Do I even need a firewall?
I have a Retina 5K iMac that’s eight months old. Since I turned on the firewall a few weeks ago, there is a warning message after log-on: “Application ccpd wishes to have access, accept or deny”. I always deny permission but I’d like to know what this application is and whether access should be granted. Secondly, is it best to have the firewall on? Clifford Moisey I’m pretty sure ccpd is a Canon printer driver and it is probably trying to open a network connection so it can check for updates. Allowing it is safe (it was already doing this behind your back anyway, before you enabled the firewall) but you shouldn’t normally need the OS X firewall enabled either. Your home broadband router has its own firewall built in and this will almost certainly be more than adequate. You can test this for yourself at grc.com/shieldsup. Run the online diagnostics there, in particular the ‘All Service Ports’ test. If all your ports show green in this test without the OS X firewall turned on then your iMac is invisible to the rest of the internet anyway, and there is nothing to be gained by turning the firewall on.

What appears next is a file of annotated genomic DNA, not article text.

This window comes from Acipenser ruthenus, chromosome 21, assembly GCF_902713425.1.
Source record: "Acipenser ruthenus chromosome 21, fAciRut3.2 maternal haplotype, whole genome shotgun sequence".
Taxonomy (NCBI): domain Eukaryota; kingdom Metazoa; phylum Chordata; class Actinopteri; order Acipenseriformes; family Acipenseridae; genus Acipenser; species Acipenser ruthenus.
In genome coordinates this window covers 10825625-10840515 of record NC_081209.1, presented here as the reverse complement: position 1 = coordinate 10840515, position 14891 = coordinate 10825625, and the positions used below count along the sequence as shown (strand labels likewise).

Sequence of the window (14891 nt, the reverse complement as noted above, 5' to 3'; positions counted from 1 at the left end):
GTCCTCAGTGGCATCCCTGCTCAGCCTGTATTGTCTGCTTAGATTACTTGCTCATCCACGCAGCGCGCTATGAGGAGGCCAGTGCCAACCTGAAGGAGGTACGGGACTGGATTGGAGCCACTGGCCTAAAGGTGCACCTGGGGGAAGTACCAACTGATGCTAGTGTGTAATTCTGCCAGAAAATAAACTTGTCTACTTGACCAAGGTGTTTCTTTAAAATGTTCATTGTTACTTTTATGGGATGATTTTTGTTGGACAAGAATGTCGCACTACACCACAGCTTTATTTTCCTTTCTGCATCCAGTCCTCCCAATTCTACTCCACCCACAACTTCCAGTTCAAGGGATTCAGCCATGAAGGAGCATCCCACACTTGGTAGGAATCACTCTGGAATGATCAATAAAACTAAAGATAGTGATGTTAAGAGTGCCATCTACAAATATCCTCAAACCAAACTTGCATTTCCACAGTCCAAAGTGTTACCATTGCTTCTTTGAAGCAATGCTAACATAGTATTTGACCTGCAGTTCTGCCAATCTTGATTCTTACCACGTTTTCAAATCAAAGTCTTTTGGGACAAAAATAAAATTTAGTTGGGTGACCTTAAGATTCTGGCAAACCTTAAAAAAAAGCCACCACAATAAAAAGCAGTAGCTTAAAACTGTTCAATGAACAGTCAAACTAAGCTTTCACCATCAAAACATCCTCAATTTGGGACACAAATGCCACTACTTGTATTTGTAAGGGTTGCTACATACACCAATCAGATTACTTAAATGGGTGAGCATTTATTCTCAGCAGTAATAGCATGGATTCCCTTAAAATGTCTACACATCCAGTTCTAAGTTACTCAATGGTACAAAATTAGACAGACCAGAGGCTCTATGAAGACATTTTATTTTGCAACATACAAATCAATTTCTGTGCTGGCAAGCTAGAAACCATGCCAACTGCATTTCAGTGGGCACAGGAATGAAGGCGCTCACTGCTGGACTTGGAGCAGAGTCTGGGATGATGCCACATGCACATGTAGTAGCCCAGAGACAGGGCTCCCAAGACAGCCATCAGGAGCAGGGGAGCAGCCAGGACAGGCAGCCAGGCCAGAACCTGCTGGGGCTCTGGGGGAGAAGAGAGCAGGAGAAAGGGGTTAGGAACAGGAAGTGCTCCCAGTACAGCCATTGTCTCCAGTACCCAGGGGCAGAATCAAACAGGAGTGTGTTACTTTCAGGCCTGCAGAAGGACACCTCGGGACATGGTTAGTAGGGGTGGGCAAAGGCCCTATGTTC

You really only need an extra firewall on your Mac if you’re running something that specifically expects additional incoming connections (like a web server) or you are concerned about hacking attacks from within your own home network. If you just want to keep out hackers from the wider internet, the router’s firewall is plenty.
If all ports show green in this test then your router’s firewall has a clean bill of health.